Infra Red and Full Spectrum Camera Conversions

Converted Mirrorless Cameras and Bespoke Mirrorless Camera Conversions

Tamron Lenses

[July 2021] - I have recently become aware that some of the latest Tamron lenses for Sony Mirrorless cameras are excellent in Infrared, with little or no hot spots. I contacted Tamron's UK Distributor [] and they have kindly agreed to loan me a few lenses to test specifically in IR. This page will expand in the coming weeks and months as I work through their range, they will not be detailed reviews, but general impressions with real world examples.

Tamron 28-75mm f/2.8 Di III RXD [Model A036] Lens

Having been searching for a good standard zoom lens for a while, so I was thrilled when I first got my hands on the Tamron 28-75mm f/2.8 Di III RXD Lens. The images are almost completely free from hot spots at any aperture, certainly from f/2.8 to f/11. The above shot at f/5.6 is the full width of the frame, cropped slightly at top and bottom, but very little other work other than just levels and BW conversion. No sign of any hot spot and not too much darkening towards the corners. As of July 2021 this is my new favourite lens for IR work, I have tried Sony's GM 16-35 f/2.8 and although not bad is not a patch on the Tamron in IR, the Sony G 24-105 f/4.0 and the Sony 28-70 Kit lens are not great either, both have significant hot spot issues at all apertures. I haven't tried Sony GM 24-70mm F/2.8 lens, but there are some good shots in the Full Frame Gallery from that lens, so that's one to look at as well.


Here's a few more shots with the Tamron 28-75mm f/2.8 Lens, Click on the images for a larger view;

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Tamron 28-75mm f/2.8 Di III RXD [Model A036] Lens in 720nm Infrared


Tamron 17-28mm f/2.8 Di III RXD [Model A046]

The Tamron 17-28mm f/2.8 has just arrived and it throws the cat amongst the pigeons, the lens is quite a bit smaller and lighter than the Tamron 28-75mm and the focal length range is more to my liking for IR work as with the wider angle you can get more sky and clouds in the shot. First impressions are very good indeed, very little sign of any hot spots at apertures up to f/11 at any focal length, perhaps a smidge worse than the excellent Tamron 28-75mm above, but I think my favourite lens may be changing to this one as of August 2021!! Both Tamrons tested so far are condsiderably better in IR than any other zoom lens in this range I have tried.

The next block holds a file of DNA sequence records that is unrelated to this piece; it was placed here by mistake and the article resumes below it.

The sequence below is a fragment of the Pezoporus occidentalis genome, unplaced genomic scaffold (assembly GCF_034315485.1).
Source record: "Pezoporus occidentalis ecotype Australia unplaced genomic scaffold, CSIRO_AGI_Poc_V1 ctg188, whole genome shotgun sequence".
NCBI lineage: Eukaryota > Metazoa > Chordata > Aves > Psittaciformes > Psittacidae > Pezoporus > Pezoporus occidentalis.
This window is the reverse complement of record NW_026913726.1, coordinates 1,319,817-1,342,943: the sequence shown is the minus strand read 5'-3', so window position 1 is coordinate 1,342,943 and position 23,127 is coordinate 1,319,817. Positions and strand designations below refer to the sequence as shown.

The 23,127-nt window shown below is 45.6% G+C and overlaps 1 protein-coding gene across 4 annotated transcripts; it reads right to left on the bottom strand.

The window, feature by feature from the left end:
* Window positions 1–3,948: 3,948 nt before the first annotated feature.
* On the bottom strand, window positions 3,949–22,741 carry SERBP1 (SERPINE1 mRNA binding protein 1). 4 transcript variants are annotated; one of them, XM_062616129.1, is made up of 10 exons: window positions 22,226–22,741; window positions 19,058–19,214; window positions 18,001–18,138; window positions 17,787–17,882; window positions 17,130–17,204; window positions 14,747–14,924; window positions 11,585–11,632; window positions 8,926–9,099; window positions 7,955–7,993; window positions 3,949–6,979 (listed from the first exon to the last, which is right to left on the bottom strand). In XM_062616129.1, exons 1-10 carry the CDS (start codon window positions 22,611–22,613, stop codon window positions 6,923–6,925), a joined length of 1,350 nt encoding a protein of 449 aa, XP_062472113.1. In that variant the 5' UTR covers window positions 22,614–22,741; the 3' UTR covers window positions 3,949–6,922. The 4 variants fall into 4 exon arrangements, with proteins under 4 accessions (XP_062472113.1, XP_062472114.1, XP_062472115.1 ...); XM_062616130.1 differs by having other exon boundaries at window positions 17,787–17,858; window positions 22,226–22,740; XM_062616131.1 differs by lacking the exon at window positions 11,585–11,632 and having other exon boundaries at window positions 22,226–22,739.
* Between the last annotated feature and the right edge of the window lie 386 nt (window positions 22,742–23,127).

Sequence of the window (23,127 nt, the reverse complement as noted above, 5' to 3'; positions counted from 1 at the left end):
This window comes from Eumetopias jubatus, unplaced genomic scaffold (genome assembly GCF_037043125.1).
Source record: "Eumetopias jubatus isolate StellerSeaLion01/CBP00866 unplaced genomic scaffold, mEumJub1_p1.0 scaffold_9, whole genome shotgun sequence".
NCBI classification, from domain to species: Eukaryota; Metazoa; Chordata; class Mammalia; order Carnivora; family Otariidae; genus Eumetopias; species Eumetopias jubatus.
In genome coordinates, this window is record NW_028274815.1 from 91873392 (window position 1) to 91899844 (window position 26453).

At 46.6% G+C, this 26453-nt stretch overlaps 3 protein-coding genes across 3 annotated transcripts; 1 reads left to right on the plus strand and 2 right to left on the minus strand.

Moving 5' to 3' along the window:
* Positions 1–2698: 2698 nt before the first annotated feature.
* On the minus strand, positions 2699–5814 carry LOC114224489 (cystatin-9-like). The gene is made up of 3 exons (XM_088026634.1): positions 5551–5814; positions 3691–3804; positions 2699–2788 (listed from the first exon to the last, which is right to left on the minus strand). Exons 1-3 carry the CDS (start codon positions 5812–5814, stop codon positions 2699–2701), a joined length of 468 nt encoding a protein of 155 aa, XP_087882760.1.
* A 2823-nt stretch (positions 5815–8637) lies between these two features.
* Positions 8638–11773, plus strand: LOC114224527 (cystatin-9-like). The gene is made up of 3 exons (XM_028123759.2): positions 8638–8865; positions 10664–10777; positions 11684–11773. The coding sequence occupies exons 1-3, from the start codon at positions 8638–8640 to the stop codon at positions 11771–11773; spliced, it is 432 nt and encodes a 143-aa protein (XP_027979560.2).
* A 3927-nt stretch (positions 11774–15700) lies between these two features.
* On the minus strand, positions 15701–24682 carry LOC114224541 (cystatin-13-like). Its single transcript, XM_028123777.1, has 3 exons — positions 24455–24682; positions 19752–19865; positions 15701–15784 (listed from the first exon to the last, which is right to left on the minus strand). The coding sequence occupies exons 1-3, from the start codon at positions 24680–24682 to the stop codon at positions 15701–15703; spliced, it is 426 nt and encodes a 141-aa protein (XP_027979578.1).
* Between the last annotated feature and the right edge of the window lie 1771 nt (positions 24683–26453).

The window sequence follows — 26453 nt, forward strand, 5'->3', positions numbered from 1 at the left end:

Here are a few shots with the Tamron 17-28mm f/2.8 Lens, Click on the images for a larger view;

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As you can see from the above/below shots the lens is excellent in IR, it focuses very quickly and completely silently and also the minimum focus distance is very short, only an few inches from the front element. I would probably say the Tamron 28-75 may be a tad sharper across the frame and into the corners, but the 17-28mm is still excellent and generally wide enough, 17-35mm would be better, but you can always crop the frame a bit to get a 35mm equivalent. Using the 28-75 I found I was mostly at 28mm and wanting a bit wider, but the 17-28mm feels just right for most work, but the pair combined cover most eventualities. The lens is very light [420g] and compact in comparison to the Sony GM 16-35mm [680g] which is at least double the price and weighs 50% more, it takes 67mm as against 82mm for the Sony GM although they both have a f/2.8 maximum aperture. Tamron have standardised on 67mm filter sizes on all their mirrorless lens designs, with the exception of the new 150-500mm lens. This may partly account for the slightly less generous zoom ranges, the 17-28mm and 28-75mm [550g] lenses would certainly be bigger, heavier and more expensive if they were like the more common Sony GM 16-35mm and 24-70mm f/2.8 [886g] lens ranges. The Tamron pair combined cover the same range [ish] as the Sony GM pair, but weigh about the same as just the GM 24-70mm and cost a lot less than just one of the Sony's.

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I found that the image quality of both the 28-75mm and the 17-28mm were much improved by turning off all "Lens Corrections" in the camera's Menu. The Chromatic Abberation introduced by the "correction" was much worse than the lense's actual abberation. This was with my 720nm Infrared converted Sony A7R4, but I suspect it will be the case with all 720 or 850nm uses, where there is very little colour information in the actual image.

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